Gastrointestinal cancer is a “family” of cancers that include colorectal, gastric, liver and pancreatic tumors, among others. Patients receive cutting-edge care at the UA Cancer
When physician-scientist Rachna Shroff, MD, joined the University of Arizona Cancer Center last year as the new section chief of gastrointestinal medical oncology and leader of the GI Disease-Oriented Team, she set her sights on expanding clinical trials, which give patients access to experimental drugs with the hope of ushering in safer, more effective treatments.
“We’re bringing in new and novel ideas, filling holes to make sure we have trials for all of our patients,” Dr. Shroff said. “Our goal is to have a clinical trial for every single patient who comes in.”
Just last month, Dr. Shroff opened a national Phase III study through the Southwest Oncology Group (SWOG) investigating nab-paclitaxel in biliary tract cancer — the first of its kind in North America. Biliary tract cancer, arises in the bile duct, a series of tubes that connect the liver to the small intestine.
“It’s a pivotal, potentially practice-changing study,” Dr. Shroff said. “Historically in this country, newly diagnosed biliary cancer patients have not had clinical trial options.”
With Dr. Shroff at the helm, the rest of the team includes Emad Elquza, MD, Aaron Scott, MD, and Hani Babiker, MD, all of whom are successful oncologists and clinical trial investigators. Over the past year, the research team has grown to support the additional trials, adding coordinators, nurses and other staff members to its ranks.
Harnessing the immune system
The GI team is offering several clinical trials investigating immunotherapy, a type of cancer treatment that is different from chemotherapy, which attacks all rapidly dividing cells rather than specializing in cancer cells.
“Immunotherapy, in theory, activates the body’s own immune cells to attack cancer cells,” Dr. Shroff said. “It is using your body’s own natural defense mechanism against cancer.”
Immunotherapy trials are available for several patient populations, including patients with colorectal cancer, liver cancer and squamous cell carcinoma of the esophagus, the latter of which Dr. Shroff describes as an “overlooked population.”
“Squamous cell carcinoma in the esophagus is sometimes forgotten about in terms of clinical trials, but it’s a really important population,” Dr. Shroff said.
“We’re really excited about having an immunotherapy option for these patients and Dr. Elquza is spearheading this effort in upper GI malignancies.”
Hitting the target
UA Cancer Center patients also can receive molecular profiles of their tumors, which in many cases allows doctors to match patients to “targeted” drugs. These types of drugs are able to single out cancer cells more effectively than chemotherapy, usually by attaching to proteins that are more common on a cancer cell’s surface.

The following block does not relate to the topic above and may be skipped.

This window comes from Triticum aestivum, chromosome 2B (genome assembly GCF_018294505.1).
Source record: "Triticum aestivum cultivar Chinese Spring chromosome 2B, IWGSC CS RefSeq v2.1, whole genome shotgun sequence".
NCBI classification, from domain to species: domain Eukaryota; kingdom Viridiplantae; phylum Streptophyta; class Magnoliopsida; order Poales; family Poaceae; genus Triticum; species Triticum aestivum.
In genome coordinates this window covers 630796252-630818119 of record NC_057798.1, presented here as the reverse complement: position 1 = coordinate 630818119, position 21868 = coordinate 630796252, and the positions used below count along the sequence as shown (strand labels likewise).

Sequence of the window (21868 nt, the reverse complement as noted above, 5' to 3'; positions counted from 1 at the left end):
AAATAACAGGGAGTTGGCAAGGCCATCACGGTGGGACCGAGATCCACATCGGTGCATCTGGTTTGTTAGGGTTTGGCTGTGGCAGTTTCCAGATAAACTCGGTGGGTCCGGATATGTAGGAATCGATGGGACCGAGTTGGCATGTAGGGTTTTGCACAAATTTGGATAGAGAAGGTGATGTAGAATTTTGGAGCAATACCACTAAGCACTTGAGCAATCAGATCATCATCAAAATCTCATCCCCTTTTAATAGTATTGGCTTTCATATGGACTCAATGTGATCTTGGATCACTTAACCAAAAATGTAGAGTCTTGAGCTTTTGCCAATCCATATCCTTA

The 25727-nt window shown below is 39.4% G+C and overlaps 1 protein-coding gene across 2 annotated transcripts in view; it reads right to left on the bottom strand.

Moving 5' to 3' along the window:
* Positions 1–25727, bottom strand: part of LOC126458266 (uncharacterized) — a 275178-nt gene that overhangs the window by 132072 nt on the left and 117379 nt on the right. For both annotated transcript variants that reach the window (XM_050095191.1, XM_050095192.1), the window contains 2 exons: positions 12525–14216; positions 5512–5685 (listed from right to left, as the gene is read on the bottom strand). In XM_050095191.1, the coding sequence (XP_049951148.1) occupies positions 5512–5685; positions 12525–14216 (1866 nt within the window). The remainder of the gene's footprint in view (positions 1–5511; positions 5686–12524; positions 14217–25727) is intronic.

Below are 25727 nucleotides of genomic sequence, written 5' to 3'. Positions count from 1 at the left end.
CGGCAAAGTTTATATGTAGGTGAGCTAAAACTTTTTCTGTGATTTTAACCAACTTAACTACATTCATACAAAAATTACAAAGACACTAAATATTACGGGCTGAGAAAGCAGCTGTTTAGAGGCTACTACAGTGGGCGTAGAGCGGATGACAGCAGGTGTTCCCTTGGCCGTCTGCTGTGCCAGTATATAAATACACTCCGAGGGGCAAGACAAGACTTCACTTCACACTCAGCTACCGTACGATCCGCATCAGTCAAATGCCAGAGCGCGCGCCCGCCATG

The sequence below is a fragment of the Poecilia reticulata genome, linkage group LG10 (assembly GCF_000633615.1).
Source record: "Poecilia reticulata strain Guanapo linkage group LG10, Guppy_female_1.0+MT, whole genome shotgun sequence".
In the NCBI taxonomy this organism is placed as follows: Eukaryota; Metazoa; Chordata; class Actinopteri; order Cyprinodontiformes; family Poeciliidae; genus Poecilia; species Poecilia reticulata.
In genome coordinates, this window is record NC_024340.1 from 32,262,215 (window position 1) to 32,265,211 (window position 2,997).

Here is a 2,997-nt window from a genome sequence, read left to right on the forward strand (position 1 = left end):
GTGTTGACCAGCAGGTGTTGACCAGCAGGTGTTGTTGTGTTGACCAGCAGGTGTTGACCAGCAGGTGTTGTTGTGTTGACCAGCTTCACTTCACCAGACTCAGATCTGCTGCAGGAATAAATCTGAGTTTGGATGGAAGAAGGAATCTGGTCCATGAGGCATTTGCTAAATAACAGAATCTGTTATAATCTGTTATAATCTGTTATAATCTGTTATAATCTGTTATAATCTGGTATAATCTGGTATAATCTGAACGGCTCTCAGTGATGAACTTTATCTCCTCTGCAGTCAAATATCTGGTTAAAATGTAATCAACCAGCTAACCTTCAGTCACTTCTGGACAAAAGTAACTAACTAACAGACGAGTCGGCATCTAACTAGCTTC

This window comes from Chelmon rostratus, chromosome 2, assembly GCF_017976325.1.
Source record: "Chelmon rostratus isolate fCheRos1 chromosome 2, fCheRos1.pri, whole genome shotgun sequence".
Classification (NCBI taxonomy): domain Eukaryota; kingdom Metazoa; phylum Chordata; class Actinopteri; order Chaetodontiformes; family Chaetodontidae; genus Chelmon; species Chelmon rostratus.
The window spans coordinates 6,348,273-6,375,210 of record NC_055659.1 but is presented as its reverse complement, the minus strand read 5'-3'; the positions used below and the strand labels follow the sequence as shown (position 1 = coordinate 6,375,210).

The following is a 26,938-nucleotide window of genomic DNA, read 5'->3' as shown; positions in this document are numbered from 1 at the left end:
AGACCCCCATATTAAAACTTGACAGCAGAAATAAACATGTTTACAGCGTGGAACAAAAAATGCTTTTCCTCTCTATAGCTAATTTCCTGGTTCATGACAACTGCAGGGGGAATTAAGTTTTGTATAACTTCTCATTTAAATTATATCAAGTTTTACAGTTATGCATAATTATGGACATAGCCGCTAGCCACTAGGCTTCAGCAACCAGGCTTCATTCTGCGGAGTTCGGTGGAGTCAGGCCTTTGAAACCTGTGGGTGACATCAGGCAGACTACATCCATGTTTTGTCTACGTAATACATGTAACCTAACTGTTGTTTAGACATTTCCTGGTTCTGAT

“As a team, we aim to profile and sequence every single patient who hits the door,” Dr. Shroff said. “We want to understand what targets they may have so we can go after those targets in a smart and concerted way.”
Clinical trials investigating targeted therapies are available for patients with claudin-positive upper GI cancers, HER-2 positive GI cancers, GI cancers with homologous repair deficiencies, biliary cancers and refractory colorectal cancers.
The latter trial in colorectal cancer is being led by Dr. Scott, who designed the investigator-initiated trial and is heading up national efforts to run it at multiple sites across the country. Patients with refractory colorectal cancer have run through most available treatments, and Dr. Scott hopes cabozantinib, which already is approved for kidney cancer, will be able to “target” and destroy cancer cells. Additionally, all patient samples nationwide will be analyzed by UA scientists to establish whether and how well the drug benefits patients.
A built-in second opinion
Patients need not be enrolled in a clinical trial to receive top-of-the-line care. The UA Cancer Center uses a “multidisciplinary” approach, meaning teams meet regularly to discuss cases. The path a patient’s care takes is shaped by input from multiple sources, including medical oncologists, surgeons, radiation oncologists, radiologists, interventional radiologists and pathologists.
“The more brains that look at a case, the better the care,” Dr. Shroff said. “It helps you think outside of the box and ensures we consider every possible avenue. We make sure each patient who comes into the clinic is getting the true expert in their field.”
Whether they are participating in a clinical trial or receiving standard treatments, UA cancer patients are in good hands.
“We are personalizing care for patients, both from a multidisciplinary approach, as well as at the genomic level,” Dr. Shroff said.